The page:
Our members' handbook

The 2022 National Trust Handbook

Our members' handbook is where you'll find all the inspiration you need to plan a great day out or to discover more about the places we look after. Without your support, we wouldn't be able to care for them.

For many members, the handbook has always been an important source of inspiration and information. For 2022, we've reintroduced opening times and as always, you can find maps, descriptions and photographs, contact details and access information for each place.

Things to see and do, eat and shop aren't included due to the ongoing uncertainty around coronavirus, and we recommend checking the website of the place you want to visit before travelling for our most up-to-date visiting information. 

New for 2022, the handbook now has a dog-friendliness rating to help you plan your visit. Each place that allows dogs has one, two or three pawprints indicating which provide dog facilities, such as water bowls, off-lead areas and dog-friendly cafés.

What's in the handbook?

  • Who the National Trust is and what we do
  • Opening dates and times, although we recommend checking online before you travel as they can change
  • Descriptions and photographs of most of the places in our care
  • How to contact and visit places
  • Maps showing the places in each region
  • Basic access information
  • A dog-friendliness pawprint rating for each place 

What's on the website and app?

  • Opening dates and times, prices and all visiting details
  • More detailed access information
  • Things to see and do
  • Eating, drinking and shopping
  • Dogs – where they’re welcome and where there are restrictions
  • Holiday cottages, hotels, bothies and campsites
  • Our ‘Land Map’ – everything we look after 
  • How to get involved and volunteer with us

Where else can I find this information?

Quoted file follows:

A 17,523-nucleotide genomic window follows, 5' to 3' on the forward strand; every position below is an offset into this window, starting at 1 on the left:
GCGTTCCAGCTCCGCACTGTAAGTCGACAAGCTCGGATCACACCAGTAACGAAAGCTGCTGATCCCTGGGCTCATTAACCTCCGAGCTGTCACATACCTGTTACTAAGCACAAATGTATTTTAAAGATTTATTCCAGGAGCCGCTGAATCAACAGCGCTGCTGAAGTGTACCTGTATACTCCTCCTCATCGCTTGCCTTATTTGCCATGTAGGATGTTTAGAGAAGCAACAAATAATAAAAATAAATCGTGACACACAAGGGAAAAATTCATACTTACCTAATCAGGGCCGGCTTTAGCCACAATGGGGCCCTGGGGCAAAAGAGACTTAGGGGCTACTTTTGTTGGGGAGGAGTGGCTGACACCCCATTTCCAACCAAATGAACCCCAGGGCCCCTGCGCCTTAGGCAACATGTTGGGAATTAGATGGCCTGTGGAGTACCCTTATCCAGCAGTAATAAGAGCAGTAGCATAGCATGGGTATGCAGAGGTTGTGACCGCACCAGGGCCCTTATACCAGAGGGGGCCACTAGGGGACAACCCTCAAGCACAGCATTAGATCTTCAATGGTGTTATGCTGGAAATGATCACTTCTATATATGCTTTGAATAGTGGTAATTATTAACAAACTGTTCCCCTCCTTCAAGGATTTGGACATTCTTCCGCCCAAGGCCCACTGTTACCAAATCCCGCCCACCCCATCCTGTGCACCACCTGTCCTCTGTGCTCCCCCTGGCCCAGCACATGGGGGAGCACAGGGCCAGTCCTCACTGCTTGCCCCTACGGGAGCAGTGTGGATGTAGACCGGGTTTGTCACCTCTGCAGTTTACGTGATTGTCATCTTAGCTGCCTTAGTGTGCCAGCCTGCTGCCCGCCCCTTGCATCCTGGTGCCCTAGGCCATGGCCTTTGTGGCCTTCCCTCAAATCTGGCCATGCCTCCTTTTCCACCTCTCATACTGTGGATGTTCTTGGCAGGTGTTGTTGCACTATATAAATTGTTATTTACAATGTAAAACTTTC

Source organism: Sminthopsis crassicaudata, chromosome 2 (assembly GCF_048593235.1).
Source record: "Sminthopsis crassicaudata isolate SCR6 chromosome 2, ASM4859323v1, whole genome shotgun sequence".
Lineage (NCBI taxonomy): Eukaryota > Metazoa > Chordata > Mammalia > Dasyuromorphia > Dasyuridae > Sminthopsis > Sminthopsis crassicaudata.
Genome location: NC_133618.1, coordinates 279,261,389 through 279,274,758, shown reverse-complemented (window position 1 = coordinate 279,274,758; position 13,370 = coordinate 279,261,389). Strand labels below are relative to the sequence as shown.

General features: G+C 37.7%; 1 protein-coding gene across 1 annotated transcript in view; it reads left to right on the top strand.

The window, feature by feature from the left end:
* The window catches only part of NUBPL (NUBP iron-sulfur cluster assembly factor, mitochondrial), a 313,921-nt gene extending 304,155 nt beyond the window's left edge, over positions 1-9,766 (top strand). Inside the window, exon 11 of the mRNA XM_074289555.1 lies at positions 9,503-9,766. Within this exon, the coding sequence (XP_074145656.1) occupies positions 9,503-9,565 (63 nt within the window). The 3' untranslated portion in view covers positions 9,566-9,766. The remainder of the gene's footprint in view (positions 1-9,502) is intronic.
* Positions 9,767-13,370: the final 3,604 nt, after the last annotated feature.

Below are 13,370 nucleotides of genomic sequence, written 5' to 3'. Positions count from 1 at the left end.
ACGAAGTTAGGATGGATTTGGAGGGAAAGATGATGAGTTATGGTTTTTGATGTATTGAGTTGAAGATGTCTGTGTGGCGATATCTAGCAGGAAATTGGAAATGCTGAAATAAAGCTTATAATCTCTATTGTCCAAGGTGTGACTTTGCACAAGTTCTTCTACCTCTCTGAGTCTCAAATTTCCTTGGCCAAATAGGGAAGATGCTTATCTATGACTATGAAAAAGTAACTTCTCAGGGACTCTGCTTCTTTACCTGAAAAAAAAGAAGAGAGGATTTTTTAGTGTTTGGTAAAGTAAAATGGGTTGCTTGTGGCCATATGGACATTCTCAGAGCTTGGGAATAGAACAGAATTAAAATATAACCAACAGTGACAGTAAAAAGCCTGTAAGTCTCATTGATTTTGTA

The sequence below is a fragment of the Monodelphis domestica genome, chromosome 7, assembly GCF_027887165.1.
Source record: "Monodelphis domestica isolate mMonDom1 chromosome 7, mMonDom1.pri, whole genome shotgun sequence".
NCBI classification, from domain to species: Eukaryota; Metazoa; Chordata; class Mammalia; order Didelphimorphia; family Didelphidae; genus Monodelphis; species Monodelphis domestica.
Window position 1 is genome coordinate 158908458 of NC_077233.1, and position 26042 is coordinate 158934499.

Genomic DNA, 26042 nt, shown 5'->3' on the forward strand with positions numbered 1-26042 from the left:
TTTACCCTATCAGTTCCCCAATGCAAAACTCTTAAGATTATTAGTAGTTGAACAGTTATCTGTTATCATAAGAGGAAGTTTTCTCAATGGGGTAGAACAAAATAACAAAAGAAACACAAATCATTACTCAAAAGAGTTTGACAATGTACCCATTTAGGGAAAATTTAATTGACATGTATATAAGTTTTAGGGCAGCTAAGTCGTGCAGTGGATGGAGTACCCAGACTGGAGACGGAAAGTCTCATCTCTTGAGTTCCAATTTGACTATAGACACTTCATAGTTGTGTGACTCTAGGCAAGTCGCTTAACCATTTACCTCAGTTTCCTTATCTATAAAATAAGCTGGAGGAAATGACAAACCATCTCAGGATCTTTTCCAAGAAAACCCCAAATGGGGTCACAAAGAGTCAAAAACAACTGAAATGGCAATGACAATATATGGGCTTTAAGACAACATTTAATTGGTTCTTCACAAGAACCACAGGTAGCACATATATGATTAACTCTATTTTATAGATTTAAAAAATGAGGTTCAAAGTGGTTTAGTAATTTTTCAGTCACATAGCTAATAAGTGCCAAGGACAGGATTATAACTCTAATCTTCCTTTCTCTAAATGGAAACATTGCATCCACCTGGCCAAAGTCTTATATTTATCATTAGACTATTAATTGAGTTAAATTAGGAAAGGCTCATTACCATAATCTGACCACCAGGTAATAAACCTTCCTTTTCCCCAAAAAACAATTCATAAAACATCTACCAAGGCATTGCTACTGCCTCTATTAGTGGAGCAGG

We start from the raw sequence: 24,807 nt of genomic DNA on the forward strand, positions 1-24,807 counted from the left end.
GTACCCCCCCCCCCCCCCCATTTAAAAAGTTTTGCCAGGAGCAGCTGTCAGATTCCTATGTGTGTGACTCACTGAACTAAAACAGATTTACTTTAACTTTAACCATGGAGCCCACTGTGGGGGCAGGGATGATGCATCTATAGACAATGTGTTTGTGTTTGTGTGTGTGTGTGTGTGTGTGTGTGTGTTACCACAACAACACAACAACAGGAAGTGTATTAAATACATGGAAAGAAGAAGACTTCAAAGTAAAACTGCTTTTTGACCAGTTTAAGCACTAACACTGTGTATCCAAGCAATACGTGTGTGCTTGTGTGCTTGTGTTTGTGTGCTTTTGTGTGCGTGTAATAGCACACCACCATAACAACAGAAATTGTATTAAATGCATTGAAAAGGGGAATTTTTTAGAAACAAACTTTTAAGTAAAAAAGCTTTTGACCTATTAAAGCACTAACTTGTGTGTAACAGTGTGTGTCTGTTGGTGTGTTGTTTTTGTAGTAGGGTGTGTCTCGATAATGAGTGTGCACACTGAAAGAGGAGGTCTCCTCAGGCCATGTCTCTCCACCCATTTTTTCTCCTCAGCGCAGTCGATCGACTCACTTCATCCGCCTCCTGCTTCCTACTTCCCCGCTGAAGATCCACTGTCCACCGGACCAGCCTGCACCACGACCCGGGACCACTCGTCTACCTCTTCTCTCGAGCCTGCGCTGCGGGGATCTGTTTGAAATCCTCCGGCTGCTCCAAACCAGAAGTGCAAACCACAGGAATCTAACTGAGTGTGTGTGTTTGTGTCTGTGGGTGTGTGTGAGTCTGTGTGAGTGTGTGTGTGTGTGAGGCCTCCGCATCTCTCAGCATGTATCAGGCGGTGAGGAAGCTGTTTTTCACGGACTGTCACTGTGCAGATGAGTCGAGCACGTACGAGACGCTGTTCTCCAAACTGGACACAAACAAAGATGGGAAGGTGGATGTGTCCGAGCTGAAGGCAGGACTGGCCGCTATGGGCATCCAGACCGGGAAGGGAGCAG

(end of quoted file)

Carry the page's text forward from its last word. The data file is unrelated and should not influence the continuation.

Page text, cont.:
• Start with our website for up-to-date visiting information
  • Download the app – just search ‘National Trust App’ in your app store
  • Or call us on 0344 800 1895

A short history of the handbook

Visitors looking at leaflet at Dyrham Park, Gloucestershire

1977: The first handbook

As the amount of places in our care grew, members wanted to know more about them. National Trust members began to receive an early, black and white version of the handbook in 1977. It contained lots of practical and historical information about houses, gardens and other places opening up to be discovered.

Visitors in the Long Gallery at Osterley Park and House, London

1995: Celebrating 100 years

In 1995, it was the centenary of the National Trust. We celebrated by turning the handbook cover forest green. By this time, the handbook looked very similar to the current version, with a photographic, colour cover. Illustrations and maps were in black and white, as opposed to full colour in today's handbook.

Visitors at Polpeor Cove on Lizard Point, Cornwall

2015: Brave new world

By the mid-2000s, the handbook had become more vibrant with colour photographs and more countryside properties being included alongside the houses and gardens. Lots more people began visiting the newly-updated website by 2015, and logging into the app for up-to-date information.

Helpful links
Bring family and friends for a walk at Chirk Castle

Welsh version of the handbook 

We’ve translated the Wales section of the handbook so that members can use, experience and enjoy the Welsh language when learning about our work and visiting new places.

A family explore Cragside in winter

Get a replacement handbook 

If you've lost your handbook or just fancy having an extra one, you can buy a replacement handbook on our online shop.